Obvious is Scary

The pound fell Monday after reports that Theresa May has set March 29 as the day to trigger Article 50. The New Zealand dollar was the top performer while GBP lagged. Japan is back from holiday but the Asia-Pacific calendar remains light. We also take a look at the first French Presidential debate.  

As we wrote about yesterday, the net cable short position is at the most extreme levels on record. Presumably, those are bets on a decline after Article 50. What's also notable is that in the past two weeks, the net short has nearly doubled. In that time cable has edged higher and that leaves many traders underwater.

The trade is so obviously setting up for a short squeeze that it scares us, making us think we've missed something. Goldman Sachs is out with some research saying specs tend to be right about the direction of GBP but we struggle to see it this time. There should be nothing surprising about Article 50; not only in financial markets but also on Main St. Or maybe we're overthinking it.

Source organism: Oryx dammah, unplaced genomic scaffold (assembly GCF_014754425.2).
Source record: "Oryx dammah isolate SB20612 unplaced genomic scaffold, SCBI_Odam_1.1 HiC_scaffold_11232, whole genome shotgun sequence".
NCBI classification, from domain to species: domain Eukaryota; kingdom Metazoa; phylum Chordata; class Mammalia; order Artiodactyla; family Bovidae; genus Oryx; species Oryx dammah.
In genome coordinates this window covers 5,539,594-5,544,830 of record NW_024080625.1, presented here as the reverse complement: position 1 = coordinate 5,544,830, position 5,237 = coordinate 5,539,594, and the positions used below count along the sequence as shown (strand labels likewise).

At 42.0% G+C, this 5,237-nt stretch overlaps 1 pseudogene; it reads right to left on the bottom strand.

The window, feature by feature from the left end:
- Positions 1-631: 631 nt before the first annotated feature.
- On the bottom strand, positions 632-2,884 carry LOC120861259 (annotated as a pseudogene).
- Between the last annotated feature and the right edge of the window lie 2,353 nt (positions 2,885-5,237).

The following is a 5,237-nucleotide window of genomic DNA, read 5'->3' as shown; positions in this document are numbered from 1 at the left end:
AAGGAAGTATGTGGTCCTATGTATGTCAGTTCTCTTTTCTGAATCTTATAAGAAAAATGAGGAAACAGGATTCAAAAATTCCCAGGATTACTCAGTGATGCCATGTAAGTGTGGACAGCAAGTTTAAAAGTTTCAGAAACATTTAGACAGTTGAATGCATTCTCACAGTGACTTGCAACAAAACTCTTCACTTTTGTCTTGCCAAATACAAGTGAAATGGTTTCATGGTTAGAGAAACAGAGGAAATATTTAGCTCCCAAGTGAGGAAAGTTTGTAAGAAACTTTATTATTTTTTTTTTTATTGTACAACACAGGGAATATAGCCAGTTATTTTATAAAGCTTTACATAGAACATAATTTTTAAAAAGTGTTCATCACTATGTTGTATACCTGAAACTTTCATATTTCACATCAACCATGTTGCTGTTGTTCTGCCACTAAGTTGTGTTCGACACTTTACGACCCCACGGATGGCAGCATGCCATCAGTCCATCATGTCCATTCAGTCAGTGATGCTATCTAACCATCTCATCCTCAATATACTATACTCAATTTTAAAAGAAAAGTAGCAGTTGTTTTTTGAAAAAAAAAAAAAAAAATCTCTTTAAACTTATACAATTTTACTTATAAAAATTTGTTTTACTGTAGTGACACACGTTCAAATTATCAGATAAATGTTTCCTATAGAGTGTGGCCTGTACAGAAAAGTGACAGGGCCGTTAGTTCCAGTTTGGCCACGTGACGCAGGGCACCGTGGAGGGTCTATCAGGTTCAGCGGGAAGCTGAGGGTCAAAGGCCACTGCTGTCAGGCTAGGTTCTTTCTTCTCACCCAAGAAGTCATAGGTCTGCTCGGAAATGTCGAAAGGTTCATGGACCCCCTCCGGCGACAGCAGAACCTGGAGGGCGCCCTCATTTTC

In any case, what we're sure of is that if a short squeeze starts after Article 50, it will get very violent, very quickly.

Turning to politics, an instant poll from Elabe showed that Macron was the most-convincing, followed by Melenchon with Le Pen tied for third. Those types of surveys tend to be flakey and with a large portion of the French electorate remains undecided though and the polls in the coming days will be market moving.

The exchanges on immigration and culture were the most heated but one of the things that was striking was how populist rhetoric is growing more refined in Europe and globally. An example was Le Pen shifting to promoting sovereignty in a move that echoed 'America First'. She said she wasn't running to be Merkel's Vice-Chancellor. That's the kind of talk that will increasingly strike a chord in a Eurozone where growth is unbalanced.

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